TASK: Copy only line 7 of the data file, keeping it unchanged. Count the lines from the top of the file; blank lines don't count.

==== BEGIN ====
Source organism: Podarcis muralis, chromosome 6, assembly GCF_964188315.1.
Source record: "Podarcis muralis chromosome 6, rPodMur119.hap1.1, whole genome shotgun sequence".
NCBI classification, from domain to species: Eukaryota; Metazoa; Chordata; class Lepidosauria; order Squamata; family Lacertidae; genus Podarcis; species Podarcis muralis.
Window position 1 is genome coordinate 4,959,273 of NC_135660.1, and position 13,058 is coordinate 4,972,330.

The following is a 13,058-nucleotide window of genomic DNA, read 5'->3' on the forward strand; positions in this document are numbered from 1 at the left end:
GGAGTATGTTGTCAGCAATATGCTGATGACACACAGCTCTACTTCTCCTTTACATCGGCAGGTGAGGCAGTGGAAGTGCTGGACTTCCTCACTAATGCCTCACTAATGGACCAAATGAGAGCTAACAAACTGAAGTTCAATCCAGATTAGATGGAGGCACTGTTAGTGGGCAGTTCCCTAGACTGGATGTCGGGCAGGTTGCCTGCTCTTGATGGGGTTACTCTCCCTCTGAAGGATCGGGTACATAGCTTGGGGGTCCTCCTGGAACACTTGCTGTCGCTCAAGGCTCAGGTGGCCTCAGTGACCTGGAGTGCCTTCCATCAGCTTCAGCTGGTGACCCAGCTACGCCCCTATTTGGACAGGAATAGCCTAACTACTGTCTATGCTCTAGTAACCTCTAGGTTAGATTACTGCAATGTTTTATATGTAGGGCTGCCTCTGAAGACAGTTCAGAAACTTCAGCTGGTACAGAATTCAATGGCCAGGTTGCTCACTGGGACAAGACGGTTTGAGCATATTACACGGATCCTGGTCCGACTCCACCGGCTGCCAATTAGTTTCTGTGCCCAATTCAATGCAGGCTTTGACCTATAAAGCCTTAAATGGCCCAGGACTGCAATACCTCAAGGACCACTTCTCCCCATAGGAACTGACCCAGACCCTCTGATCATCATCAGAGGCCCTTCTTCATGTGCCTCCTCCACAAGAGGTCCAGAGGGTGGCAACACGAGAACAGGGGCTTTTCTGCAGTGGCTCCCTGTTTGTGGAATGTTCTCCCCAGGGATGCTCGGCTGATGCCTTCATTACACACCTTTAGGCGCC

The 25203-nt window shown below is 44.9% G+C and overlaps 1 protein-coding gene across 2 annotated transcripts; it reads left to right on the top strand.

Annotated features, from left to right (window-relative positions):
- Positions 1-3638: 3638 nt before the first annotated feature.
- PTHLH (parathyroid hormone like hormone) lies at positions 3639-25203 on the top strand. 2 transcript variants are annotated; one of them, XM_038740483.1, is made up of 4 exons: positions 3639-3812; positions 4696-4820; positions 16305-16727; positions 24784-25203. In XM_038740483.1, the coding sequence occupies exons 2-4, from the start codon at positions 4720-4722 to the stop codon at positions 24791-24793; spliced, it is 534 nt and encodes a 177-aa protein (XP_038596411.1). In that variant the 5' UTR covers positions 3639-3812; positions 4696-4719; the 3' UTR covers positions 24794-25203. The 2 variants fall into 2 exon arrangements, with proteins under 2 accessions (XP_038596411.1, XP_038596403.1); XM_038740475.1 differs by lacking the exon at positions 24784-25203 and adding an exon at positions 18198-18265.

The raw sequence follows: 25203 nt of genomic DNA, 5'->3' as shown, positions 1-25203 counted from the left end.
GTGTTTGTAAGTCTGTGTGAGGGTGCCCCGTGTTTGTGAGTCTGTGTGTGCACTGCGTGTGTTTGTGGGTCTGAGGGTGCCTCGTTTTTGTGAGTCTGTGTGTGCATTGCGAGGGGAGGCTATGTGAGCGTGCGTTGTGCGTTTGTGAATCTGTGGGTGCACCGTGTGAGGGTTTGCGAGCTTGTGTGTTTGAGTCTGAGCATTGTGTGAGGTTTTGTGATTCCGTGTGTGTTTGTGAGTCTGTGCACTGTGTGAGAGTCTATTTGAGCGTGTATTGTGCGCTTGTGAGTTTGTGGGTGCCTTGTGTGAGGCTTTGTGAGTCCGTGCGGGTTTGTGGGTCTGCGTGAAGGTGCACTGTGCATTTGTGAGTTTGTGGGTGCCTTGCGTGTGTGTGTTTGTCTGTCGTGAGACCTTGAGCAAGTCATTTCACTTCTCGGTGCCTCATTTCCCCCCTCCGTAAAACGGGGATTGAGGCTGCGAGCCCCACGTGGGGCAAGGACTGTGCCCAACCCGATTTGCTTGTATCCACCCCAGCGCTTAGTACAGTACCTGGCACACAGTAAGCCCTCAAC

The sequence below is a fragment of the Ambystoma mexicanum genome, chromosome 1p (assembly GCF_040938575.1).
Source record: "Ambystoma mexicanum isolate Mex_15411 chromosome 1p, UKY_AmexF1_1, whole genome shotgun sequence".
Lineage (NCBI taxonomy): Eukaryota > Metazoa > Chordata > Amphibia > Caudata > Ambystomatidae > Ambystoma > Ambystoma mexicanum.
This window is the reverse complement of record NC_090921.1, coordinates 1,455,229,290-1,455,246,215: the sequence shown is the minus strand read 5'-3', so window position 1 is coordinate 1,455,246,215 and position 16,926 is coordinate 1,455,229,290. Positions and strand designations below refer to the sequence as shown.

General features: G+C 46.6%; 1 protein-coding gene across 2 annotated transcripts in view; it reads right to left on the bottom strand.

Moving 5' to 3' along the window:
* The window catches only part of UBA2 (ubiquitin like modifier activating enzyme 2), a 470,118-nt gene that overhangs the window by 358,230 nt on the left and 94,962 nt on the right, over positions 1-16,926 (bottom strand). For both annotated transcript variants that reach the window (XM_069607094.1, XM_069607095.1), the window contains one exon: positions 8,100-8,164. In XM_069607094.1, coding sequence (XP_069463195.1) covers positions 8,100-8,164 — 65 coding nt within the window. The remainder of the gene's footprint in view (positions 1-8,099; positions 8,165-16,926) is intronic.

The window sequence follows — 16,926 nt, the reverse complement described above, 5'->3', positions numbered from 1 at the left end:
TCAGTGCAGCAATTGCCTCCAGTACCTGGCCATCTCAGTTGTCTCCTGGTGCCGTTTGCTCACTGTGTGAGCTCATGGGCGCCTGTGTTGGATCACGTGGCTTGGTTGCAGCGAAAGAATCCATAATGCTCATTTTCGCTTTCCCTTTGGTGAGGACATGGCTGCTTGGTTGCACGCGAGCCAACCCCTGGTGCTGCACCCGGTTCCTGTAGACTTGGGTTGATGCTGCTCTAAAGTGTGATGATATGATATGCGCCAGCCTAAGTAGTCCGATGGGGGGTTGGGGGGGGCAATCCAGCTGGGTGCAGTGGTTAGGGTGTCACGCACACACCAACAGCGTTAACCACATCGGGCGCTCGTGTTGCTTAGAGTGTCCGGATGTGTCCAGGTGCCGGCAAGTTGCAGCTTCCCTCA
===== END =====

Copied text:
The 25203-nt window shown below is 44.9% G+C and overlaps 1 protein-coding gene across 2 annotated transcripts; it reads left to right on the top strand.